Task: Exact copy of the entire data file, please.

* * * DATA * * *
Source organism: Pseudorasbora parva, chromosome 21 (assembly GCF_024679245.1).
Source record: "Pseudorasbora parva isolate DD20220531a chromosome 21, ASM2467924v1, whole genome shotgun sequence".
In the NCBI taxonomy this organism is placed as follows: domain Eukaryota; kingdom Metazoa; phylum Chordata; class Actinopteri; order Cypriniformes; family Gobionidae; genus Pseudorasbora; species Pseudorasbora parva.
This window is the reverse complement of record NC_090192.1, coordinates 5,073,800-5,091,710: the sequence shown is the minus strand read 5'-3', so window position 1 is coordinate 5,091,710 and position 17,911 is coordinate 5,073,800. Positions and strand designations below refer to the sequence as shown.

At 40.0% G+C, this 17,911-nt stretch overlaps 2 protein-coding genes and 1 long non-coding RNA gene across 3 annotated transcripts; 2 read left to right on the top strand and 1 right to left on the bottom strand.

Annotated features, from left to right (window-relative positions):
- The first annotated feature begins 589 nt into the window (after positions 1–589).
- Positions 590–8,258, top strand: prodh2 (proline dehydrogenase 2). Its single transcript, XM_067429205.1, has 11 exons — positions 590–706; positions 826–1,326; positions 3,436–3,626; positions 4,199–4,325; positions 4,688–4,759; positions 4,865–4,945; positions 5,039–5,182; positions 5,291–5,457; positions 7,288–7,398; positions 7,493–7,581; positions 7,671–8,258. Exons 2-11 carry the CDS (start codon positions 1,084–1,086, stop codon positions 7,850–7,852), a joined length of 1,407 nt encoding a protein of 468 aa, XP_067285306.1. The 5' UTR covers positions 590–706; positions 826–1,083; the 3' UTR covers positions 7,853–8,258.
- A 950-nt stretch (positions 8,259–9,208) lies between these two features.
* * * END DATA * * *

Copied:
Source organism: Pseudorasbora parva, chromosome 21 (assembly GCF_024679245.1).
Source record: "Pseudorasbora parva isolate DD20220531a chromosome 21, ASM2467924v1, whole genome shotgun sequence".
In the NCBI taxonomy this organism is placed as follows: domain Eukaryota; kingdom Metazoa; phylum Chordata; class Actinopteri; order Cypriniformes; family Gobionidae; genus Pseudorasbora; species Pseudorasbora parva.
This window is the reverse complement of record NC_090192.1, coordinates 5,073,800-5,091,710: the sequence shown is the minus strand read 5'-3', so window position 1 is coordinate 5,091,710 and position 17,911 is coordinate 5,073,800. Positions and strand designations below refer to the sequence as shown.

At 40.0% G+C, this 17,911-nt stretch overlaps 2 protein-coding genes and 1 long non-coding RNA gene across 3 annotated transcripts; 2 read left to right on the top strand and 1 right to left on the bottom strand.

Annotated features, from left to right (window-relative positions):
- The first annotated feature begins 589 nt into the window (after positions 1–589).
- Positions 590–8,258, top strand: prodh2 (proline dehydrogenase 2). Its single transcript, XM_067429205.1, has 11 exons — positions 590–706; positions 826–1,326; positions 3,436–3,626; positions 4,199–4,325; positions 4,688–4,759; positions 4,865–4,945; positions 5,039–5,182; positions 5,291–5,457; positions 7,288–7,398; positions 7,493–7,581; positions 7,671–8,258. Exons 2-11 carry the CDS (start codon positions 1,084–1,086, stop codon positions 7,850–7,852), a joined length of 1,407 nt encoding a protein of 468 aa, XP_067285306.1. The 5' UTR covers positions 590–706; positions 826–1,083; the 3' UTR covers positions 7,853–8,258.
- A 950-nt stretch (positions 8,259–9,208) lies between these two features.